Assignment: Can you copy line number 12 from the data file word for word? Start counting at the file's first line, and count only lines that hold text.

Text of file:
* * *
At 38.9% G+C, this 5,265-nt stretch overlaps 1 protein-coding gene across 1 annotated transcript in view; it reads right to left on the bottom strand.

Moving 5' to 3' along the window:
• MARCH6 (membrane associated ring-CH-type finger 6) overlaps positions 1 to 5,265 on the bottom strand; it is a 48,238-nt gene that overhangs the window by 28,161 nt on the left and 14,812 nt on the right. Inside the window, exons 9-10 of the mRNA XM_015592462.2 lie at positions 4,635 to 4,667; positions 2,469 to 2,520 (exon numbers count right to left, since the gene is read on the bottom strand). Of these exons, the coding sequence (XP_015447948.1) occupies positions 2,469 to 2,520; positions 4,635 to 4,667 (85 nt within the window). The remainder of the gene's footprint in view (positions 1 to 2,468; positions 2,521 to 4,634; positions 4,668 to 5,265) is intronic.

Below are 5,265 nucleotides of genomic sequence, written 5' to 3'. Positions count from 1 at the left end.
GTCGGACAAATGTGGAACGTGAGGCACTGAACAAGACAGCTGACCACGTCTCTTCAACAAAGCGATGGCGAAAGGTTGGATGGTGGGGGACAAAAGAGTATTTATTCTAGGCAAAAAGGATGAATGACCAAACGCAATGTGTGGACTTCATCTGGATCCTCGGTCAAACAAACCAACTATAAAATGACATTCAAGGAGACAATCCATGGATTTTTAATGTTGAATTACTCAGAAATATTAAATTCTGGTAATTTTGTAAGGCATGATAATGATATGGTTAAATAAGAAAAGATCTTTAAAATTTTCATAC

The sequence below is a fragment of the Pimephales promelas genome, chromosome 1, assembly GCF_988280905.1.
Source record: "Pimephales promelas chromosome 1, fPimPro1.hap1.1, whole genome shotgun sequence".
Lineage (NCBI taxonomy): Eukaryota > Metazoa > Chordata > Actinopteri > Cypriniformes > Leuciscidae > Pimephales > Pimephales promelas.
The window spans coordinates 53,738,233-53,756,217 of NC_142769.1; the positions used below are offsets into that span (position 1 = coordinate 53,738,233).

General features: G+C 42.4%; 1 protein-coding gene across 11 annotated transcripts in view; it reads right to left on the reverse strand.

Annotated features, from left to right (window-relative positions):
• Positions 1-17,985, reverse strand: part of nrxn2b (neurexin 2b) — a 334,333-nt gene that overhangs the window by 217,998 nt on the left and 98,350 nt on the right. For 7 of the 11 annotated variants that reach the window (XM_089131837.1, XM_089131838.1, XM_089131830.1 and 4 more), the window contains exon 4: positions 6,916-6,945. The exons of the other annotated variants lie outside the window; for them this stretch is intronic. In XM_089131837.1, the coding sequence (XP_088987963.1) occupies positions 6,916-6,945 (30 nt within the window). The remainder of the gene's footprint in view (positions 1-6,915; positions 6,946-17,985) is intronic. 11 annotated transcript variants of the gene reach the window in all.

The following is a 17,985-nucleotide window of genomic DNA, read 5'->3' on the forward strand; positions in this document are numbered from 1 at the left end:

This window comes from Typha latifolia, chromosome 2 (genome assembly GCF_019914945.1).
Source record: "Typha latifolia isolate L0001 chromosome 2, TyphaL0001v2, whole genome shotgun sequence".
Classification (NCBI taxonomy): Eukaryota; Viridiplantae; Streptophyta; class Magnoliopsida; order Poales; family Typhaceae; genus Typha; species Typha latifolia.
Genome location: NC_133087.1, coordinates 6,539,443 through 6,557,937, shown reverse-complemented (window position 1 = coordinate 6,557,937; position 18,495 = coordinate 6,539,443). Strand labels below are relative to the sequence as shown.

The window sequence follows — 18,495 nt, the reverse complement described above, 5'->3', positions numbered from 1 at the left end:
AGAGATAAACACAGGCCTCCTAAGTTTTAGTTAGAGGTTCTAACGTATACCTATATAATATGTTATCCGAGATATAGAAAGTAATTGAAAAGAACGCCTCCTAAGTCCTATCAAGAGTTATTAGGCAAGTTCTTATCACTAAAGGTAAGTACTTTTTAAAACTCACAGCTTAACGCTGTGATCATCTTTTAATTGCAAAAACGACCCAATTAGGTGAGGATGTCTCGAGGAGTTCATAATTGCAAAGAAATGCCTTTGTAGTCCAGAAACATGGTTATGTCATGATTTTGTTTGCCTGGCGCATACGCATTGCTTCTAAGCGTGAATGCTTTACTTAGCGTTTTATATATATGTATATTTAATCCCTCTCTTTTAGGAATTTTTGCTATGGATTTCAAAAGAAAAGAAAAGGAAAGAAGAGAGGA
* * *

• Positions 1-17,985, reverse strand: part of nrxn2b (neurexin 2b) — a 334,333-nt gene that overhangs the window by 217,998 nt on the left and 98,350 nt on the right. For 7 of the 11 annotated variants that reach the window (XM_089131837.1, XM_089131838.1, XM_089131830.1 and 4 more), the window contains exon 4: positions 6,916-6,945. The exons of the other annotated variants lie outside the window; for them this stretch is intronic. In XM_089131837.1, the coding sequence (XP_088987963.1) occupies positions 6,916-6,945 (30 nt within the window). The remainder of the gene's footprint in view (positions 1-6,915; positions 6,946-17,985) is intronic. 11 annotated transcript variants of the gene reach the window in all.